The National Philanthropic Trust, along with other leading providers of donor advised funds, has always supported strict compliance with existing tax law, and has been a leading advocate for establishing model standards of practive. In fact, NPT, and a number of peers, are already doing what these proposals recommend.

While a couple of the proposals should be modified, to ensure the costs of providing this valuable charitable giving vehicle remain as low as possible, and the details of others still need to defined, overall it should help the market as a whole.

Bigger Estates - Fewer Estate Taxes

According to a new report from the IRS, the number of Americans who left large fortunes increased, but the overall amount of estate taxes declined.

A major factor was the decline in the estate tax rate, and increases to the exclusion rate that were passed as part of President Bush's tax overhaul in 2001. Estate taxes only apply to estates greater than $1 million, up from $675,000, and double for married couples.

The number of estates reporting income over $20 million increased nearly 8-percent, form 469 to 505, and the average value these estates was $62 million. Overall the estate tax generated 20.7 billion in 2003, a decline of more than 12% from estates of $1 million or more than in 2001, despite a 1.4 percent increase in total value of such states.

While the maximum estate tax rate is 49% (for 2003), and will decline, 1% each year following (48% in 2004, 47% in 2005, 46% in 2006, and 45% 2007-2009), the average estate tax paid by estates of $1 million-$2.5 million feel to 11.2% from 15.2. For the ultra wealthy, their average estate tax rate was dropped to 16.5% from 18.4%.

Wednesday, October 27, 2004

Wealth Managers - Is Yours Certifiable?

The Wall Street Journal reports today that the growth, and increased competition in the high-net-worth marketplace has spawned a number of programs to train and certify advisors in the field of wealth managment.

According to the article the programs seem to fall into two camps: "certificate courses that run for a matter of hours or days, and graduate programs that last a semester or two." The article opines that "While many of the courses offer rigorous training, others are little more than marketing ploys, making the task of finding qualified advisers even more confusing," or as one industry expert said "It's a little bit of a Wild West out there."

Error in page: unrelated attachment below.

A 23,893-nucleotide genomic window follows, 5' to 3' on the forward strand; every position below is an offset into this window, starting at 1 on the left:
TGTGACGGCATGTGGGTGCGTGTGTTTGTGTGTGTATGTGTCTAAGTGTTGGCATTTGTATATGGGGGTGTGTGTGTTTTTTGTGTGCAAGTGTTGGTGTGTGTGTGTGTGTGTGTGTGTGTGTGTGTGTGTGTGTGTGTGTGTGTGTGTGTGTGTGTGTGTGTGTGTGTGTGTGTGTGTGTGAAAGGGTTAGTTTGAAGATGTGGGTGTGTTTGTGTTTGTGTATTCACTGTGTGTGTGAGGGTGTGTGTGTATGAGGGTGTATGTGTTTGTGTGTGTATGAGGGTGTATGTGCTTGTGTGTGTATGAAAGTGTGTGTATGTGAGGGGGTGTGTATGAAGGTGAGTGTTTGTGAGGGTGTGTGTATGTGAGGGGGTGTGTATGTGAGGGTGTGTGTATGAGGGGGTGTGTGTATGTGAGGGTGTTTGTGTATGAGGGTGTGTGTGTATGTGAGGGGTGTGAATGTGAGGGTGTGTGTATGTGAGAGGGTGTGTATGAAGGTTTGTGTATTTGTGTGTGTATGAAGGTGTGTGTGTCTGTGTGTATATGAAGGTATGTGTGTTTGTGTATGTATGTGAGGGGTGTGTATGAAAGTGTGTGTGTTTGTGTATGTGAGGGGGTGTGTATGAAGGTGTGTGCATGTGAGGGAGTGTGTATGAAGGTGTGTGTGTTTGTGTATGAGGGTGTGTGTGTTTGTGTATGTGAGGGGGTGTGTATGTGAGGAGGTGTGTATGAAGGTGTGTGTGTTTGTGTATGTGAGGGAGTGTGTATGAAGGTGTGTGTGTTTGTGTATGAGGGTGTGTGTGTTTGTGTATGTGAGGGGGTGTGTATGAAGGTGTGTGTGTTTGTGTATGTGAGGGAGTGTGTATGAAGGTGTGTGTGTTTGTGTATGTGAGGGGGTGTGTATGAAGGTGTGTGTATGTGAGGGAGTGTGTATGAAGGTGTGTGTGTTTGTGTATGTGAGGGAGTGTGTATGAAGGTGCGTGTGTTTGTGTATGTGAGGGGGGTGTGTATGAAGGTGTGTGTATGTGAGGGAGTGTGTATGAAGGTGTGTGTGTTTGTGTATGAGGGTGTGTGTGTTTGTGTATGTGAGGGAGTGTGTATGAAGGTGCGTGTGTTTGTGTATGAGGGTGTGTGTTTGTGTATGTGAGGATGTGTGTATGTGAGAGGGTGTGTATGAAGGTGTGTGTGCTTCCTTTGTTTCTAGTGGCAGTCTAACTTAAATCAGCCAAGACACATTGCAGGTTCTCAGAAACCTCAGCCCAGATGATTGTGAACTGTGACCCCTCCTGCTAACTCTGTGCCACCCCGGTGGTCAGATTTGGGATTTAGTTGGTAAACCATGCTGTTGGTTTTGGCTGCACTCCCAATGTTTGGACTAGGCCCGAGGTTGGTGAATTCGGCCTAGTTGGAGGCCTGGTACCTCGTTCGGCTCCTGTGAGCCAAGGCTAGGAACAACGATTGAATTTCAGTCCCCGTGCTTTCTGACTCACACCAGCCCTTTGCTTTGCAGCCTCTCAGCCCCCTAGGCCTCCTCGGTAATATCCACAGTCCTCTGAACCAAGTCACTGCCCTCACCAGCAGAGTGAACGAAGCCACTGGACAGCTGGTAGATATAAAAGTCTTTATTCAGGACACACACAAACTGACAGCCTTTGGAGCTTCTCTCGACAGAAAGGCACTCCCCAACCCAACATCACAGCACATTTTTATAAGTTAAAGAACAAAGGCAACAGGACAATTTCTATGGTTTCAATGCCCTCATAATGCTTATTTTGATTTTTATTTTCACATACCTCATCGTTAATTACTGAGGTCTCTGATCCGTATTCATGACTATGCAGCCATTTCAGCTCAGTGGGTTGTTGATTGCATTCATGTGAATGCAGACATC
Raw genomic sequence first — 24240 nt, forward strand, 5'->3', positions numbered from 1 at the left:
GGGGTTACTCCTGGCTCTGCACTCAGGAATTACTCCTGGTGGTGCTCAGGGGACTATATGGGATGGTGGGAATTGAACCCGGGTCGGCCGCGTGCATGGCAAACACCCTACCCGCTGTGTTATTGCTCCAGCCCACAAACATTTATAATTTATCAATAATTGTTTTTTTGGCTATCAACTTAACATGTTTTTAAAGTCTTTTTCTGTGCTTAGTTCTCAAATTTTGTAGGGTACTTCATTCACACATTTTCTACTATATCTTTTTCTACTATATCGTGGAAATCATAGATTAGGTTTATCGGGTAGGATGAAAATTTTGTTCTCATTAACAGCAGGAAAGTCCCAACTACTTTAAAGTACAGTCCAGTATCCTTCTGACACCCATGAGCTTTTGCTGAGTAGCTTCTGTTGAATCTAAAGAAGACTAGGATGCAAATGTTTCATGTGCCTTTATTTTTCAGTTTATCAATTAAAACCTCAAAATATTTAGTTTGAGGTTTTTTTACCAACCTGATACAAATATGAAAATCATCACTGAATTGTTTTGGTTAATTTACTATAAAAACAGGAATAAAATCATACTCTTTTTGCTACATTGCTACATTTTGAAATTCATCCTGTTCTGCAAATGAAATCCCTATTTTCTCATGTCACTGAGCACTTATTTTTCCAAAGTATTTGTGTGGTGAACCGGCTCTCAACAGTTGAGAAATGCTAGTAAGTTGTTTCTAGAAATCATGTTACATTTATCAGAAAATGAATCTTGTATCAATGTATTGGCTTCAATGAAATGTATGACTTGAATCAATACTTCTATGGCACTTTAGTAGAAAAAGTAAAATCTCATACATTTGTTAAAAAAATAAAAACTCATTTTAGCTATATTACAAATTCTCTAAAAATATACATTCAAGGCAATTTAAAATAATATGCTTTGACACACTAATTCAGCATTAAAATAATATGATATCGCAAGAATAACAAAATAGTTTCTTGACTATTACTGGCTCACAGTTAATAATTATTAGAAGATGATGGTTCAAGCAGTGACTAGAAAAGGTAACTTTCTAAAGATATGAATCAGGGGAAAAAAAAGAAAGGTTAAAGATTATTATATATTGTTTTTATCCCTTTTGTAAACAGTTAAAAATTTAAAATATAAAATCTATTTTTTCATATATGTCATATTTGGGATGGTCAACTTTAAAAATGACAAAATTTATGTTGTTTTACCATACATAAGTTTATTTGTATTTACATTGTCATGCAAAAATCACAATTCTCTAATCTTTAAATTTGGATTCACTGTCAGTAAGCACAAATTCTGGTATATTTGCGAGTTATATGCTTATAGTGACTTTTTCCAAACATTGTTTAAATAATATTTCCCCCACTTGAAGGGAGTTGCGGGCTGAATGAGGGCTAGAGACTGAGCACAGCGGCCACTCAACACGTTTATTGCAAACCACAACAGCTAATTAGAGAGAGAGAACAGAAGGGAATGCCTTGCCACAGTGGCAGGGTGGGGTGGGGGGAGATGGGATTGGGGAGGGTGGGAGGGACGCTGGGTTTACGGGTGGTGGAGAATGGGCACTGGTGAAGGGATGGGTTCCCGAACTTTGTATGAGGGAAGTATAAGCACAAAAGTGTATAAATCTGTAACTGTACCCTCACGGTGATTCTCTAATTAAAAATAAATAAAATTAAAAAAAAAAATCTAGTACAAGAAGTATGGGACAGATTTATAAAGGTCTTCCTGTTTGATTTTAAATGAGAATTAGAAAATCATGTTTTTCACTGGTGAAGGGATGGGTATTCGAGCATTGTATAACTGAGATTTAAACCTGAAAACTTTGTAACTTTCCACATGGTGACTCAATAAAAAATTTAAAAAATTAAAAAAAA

Among the new programs being established include New York University, The Wharton School of the University of Pennsylvania, joining programs started by The College for Financial Planning, Investment Management Consultants Association, and the American Academy of Financial Management.

Wednesday, October 20, 2004

Stupid Tax Tricks has a posted an insightful article on donor managed investment accounts (requires registration). This new charitable giving vehicle has received some press lately -- recently profiled in the Wall Street Journal -- but it has a number of shortcomings, and its long-term viability is uncertain. We have also provided a side-by-side comparison between donor managed investment accounts, donor advised funds, and private foundations. E-mail me to request your copy.

Friday, October 15, 2004

Where We Have Been, Where We Are Going

It has been a year since we updated our Weblog, and that is for many and varied reasons. This is not for a lack of commitment. We have gone through a number of changes, and in the future, you should see regular posts online.

In addition, we will be integrating our Weblog onto our host website - National Philanthropic Trust ( We are rebuilding that entire site form the ground up, incorporating a new brand, and adding a number of features that will provide philanthropists and their advisors a host of tools, information and resources. As all things on the web, these will be rolled out over the next several months, but we are making progress.

For those who have expected more updates, we thank you for your patience. For those of you new to our site, welcome! We encourage and look forward to your comments, ideas and suggestions for what we can do to improve the content of our site. Contributors are our best sources.